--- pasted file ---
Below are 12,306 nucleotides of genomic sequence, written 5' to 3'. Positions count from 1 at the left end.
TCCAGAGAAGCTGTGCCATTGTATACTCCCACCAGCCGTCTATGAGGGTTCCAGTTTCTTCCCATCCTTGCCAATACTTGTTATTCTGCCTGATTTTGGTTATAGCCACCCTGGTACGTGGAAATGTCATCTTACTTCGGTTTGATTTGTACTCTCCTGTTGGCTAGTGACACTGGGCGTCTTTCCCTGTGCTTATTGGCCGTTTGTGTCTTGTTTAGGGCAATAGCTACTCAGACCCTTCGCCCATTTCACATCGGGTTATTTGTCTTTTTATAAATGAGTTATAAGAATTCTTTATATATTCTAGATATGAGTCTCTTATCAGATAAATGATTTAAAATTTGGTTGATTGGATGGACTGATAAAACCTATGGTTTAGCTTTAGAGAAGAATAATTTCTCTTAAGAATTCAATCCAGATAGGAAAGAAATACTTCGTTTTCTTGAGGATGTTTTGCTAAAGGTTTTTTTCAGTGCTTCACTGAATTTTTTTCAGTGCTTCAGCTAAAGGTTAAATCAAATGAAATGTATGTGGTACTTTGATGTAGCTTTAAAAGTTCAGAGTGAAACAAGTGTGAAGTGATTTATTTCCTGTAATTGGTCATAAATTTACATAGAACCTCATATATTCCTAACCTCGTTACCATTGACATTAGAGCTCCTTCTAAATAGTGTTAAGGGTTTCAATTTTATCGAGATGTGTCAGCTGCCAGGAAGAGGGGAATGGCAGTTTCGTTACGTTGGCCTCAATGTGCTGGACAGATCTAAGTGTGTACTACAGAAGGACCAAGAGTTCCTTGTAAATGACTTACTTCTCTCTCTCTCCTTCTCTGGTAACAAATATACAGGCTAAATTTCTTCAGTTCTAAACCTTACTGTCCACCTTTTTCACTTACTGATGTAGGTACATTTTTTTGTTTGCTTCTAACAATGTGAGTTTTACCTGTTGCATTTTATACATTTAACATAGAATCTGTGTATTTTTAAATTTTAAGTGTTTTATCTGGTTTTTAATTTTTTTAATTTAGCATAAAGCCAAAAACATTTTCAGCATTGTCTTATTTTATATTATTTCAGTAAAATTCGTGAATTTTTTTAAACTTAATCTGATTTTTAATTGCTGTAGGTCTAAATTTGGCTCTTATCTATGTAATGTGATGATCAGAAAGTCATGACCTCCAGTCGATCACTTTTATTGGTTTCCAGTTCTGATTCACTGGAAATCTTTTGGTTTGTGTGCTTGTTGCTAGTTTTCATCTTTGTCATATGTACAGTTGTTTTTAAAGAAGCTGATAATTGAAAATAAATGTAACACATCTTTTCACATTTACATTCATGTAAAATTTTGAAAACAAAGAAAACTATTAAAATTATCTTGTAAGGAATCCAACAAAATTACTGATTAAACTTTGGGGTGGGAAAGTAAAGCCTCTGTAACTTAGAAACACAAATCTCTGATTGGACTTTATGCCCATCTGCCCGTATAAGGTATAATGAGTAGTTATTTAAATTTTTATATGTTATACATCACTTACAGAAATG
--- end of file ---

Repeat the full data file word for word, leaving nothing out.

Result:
Below are 12,306 nucleotides of genomic sequence, written 5' to 3'. Positions count from 1 at the left end.
TCCAGAGAAGCTGTGCCATTGTATACTCCCACCAGCCGTCTATGAGGGTTCCAGTTTCTTCCCATCCTTGCCAATACTTGTTATTCTGCCTGATTTTGGTTATAGCCACCCTGGTACGTGGAAATGTCATCTTACTTCGGTTTGATTTGTACTCTCCTGTTGGCTAGTGACACTGGGCGTCTTTCCCTGTGCTTATTGGCCGTTTGTGTCTTGTTTAGGGCAATAGCTACTCAGACCCTTCGCCCATTTCACATCGGGTTATTTGTCTTTTTATAAATGAGTTATAAGAATTCTTTATATATTCTAGATATGAGTCTCTTATCAGATAAATGATTTAAAATTTGGTTGATTGGATGGACTGATAAAACCTATGGTTTAGCTTTAGAGAAGAATAATTTCTCTTAAGAATTCAATCCAGATAGGAAAGAAATACTTCGTTTTCTTGAGGATGTTTTGCTAAAGGTTTTTTTCAGTGCTTCACTGAATTTTTTTCAGTGCTTCAGCTAAAGGTTAAATCAAATGAAATGTATGTGGTACTTTGATGTAGCTTTAAAAGTTCAGAGTGAAACAAGTGTGAAGTGATTTATTTCCTGTAATTGGTCATAAATTTACATAGAACCTCATATATTCCTAACCTCGTTACCATTGACATTAGAGCTCCTTCTAAATAGTGTTAAGGGTTTCAATTTTATCGAGATGTGTCAGCTGCCAGGAAGAGGGGAATGGCAGTTTCGTTACGTTGGCCTCAATGTGCTGGACAGATCTAAGTGTGTACTACAGAAGGACCAAGAGTTCCTTGTAAATGACTTACTTCTCTCTCTCTCCTTCTCTGGTAACAAATATACAGGCTAAATTTCTTCAGTTCTAAACCTTACTGTCCACCTTTTTCACTTACTGATGTAGGTACATTTTTTTGTTTGCTTCTAACAATGTGAGTTTTACCTGTTGCATTTTATACATTTAACATAGAATCTGTGTATTTTTAAATTTTAAGTGTTTTATCTGGTTTTTAATTTTTTTAATTTAGCATAAAGCCAAAAACATTTTCAGCATTGTCTTATTTTATATTATTTCAGTAAAATTCGTGAATTTTTTTAAACTTAATCTGATTTTTAATTGCTGTAGGTCTAAATTTGGCTCTTATCTATGTAATGTGATGATCAGAAAGTCATGACCTCCAGTCGATCACTTTTATTGGTTTCCAGTTCTGATTCACTGGAAATCTTTTGGTTTGTGTGCTTGTTGCTAGTTTTCATCTTTGTCATATGTACAGTTGTTTTTAAAGAAGCTGATAATTGAAAATAAATGTAACACATCTTTTCACATTTACATTCATGTAAAATTTTGAAAACAAAGAAAACTATTAAAATTATCTTGTAAGGAATCCAACAAAATTACTGATTAAACTTTGGGGTGGGAAAGTAAAGCCTCTGTAACTTAGAAACACAAATCTCTGATTGGACTTTATGCCCATCTGCCCGTATAAGGTATAATGAGTAGTTATTTAAATTTTTATATGTTATACATCACTTACAGAAATG